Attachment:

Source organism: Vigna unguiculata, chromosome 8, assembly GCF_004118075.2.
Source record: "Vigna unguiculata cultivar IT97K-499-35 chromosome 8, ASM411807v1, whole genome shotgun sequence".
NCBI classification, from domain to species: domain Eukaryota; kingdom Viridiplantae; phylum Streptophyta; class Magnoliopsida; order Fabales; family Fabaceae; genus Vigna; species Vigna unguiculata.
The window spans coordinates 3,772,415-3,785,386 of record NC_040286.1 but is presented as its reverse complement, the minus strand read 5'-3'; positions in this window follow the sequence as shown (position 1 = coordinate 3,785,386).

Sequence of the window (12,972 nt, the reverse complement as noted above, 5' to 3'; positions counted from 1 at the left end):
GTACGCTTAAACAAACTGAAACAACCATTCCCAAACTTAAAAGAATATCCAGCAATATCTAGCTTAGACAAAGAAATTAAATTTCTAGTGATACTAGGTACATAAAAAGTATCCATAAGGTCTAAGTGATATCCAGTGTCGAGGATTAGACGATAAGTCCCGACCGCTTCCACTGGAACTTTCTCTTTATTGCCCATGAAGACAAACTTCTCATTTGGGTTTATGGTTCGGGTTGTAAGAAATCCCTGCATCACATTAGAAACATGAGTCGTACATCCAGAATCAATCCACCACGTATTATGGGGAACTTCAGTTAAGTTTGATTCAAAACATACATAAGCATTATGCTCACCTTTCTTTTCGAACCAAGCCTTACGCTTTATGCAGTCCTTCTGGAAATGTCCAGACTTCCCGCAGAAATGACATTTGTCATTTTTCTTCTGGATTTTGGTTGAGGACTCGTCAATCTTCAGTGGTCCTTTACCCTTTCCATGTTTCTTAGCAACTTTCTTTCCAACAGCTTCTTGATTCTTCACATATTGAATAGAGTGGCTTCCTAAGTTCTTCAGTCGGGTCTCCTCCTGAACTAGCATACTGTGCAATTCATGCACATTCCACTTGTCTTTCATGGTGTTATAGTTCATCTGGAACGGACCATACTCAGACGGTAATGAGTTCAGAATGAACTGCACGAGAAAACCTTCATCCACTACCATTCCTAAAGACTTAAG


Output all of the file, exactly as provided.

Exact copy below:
Source organism: Vigna unguiculata, chromosome 8, assembly GCF_004118075.2.
Source record: "Vigna unguiculata cultivar IT97K-499-35 chromosome 8, ASM411807v1, whole genome shotgun sequence".
NCBI classification, from domain to species: domain Eukaryota; kingdom Viridiplantae; phylum Streptophyta; class Magnoliopsida; order Fabales; family Fabaceae; genus Vigna; species Vigna unguiculata.
The window spans coordinates 3,772,415-3,785,386 of record NC_040286.1 but is presented as its reverse complement, the minus strand read 5'-3'; positions in this window follow the sequence as shown (position 1 = coordinate 3,785,386).

Sequence of the window (12,972 nt, the reverse complement as noted above, 5' to 3'; positions counted from 1 at the left end):
GTACGCTTAAACAAACTGAAACAACCATTCCCAAACTTAAAAGAATATCCAGCAATATCTAGCTTAGACAAAGAAATTAAATTTCTAGTGATACTAGGTACATAAAAAGTATCCATAAGGTCTAAGTGATATCCAGTGTCGAGGATTAGACGATAAGTCCCGACCGCTTCCACTGGAACTTTCTCTTTATTGCCCATGAAGACAAACTTCTCATTTGGGTTTATGGTTCGGGTTGTAAGAAATCCCTGCATCACATTAGAAACATGAGTCGTACATCCAGAATCAATCCACCACGTATTATGGGGAACTTCAGTTAAGTTTGATTCAAAACATACATAAGCATTATGCTCACCTTTCTTTTCGAACCAAGCCTTACGCTTTATGCAGTCCTTCTGGAAATGTCCAGACTTCCCGCAGAAATGACATTTGTCATTTTTCTTCTGGATTTTGGTTGAGGACTCGTCAATCTTCAGTGGTCCTTTACCCTTTCCATGTTTCTTAGCAACTTTCTTTCCAACAGCTTCTTGATTCTTCACATATTGAATAGAGTGGCTTCCTAAGTTCTTCAGTCGGGTCTCCTCCTGAACTAGCATACTGTGCAATTCATGCACATTCCACTTGTCTTTCATGGTGTTATAGTTCATCTGGAACGGACCATACTCAGACGGTAATGAGTTCAGAATGAACTGCACGAGAAAACCTTCATCCACTACCATTCCTAAAGACTTAAG